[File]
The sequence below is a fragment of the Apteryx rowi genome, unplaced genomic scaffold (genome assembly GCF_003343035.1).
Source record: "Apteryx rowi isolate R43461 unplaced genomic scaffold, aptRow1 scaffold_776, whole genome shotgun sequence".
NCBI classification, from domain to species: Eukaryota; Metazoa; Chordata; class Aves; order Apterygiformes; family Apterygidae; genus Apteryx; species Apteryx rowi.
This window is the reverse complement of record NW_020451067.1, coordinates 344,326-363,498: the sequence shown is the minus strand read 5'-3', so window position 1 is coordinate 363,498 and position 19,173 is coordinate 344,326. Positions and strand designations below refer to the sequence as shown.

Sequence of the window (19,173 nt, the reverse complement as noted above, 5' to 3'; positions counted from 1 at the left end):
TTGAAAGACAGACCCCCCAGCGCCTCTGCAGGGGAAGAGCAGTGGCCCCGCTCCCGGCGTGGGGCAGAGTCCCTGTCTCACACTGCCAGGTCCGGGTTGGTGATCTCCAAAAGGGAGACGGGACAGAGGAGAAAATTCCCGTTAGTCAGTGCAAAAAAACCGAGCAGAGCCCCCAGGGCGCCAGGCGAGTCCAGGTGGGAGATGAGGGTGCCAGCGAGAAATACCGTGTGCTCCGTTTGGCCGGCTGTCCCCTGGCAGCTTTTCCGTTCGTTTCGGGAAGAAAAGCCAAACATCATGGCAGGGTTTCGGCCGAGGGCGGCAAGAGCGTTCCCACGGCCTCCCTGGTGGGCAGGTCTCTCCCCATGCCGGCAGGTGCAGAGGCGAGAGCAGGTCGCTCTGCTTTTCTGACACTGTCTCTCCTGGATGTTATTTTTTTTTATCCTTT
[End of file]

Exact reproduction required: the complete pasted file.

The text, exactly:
The sequence below is a fragment of the Apteryx rowi genome, unplaced genomic scaffold (genome assembly GCF_003343035.1).
Source record: "Apteryx rowi isolate R43461 unplaced genomic scaffold, aptRow1 scaffold_776, whole genome shotgun sequence".
NCBI classification, from domain to species: Eukaryota; Metazoa; Chordata; class Aves; order Apterygiformes; family Apterygidae; genus Apteryx; species Apteryx rowi.
This window is the reverse complement of record NW_020451067.1, coordinates 344,326-363,498: the sequence shown is the minus strand read 5'-3', so window position 1 is coordinate 363,498 and position 19,173 is coordinate 344,326. Positions and strand designations below refer to the sequence as shown.

Sequence of the window (19,173 nt, the reverse complement as noted above, 5' to 3'; positions counted from 1 at the left end):
TTGAAAGACAGACCCCCCAGCGCCTCTGCAGGGGAAGAGCAGTGGCCCCGCTCCCGGCGTGGGGCAGAGTCCCTGTCTCACACTGCCAGGTCCGGGTTGGTGATCTCCAAAAGGGAGACGGGACAGAGGAGAAAATTCCCGTTAGTCAGTGCAAAAAAACCGAGCAGAGCCCCCAGGGCGCCAGGCGAGTCCAGGTGGGAGATGAGGGTGCCAGCGAGAAATACCGTGTGCTCCGTTTGGCCGGCTGTCCCCTGGCAGCTTTTCCGTTCGTTTCGGGAAGAAAAGCCAAACATCATGGCAGGGTTTCGGCCGAGGGCGGCAAGAGCGTTCCCACGGCCTCCCTGGTGGGCAGGTCTCTCCCCATGCCGGCAGGTGCAGAGGCGAGAGCAGGTCGCTCTGCTTTTCTGACACTGTCTCTCCTGGATGTTATTTTTTTTTATCCTTT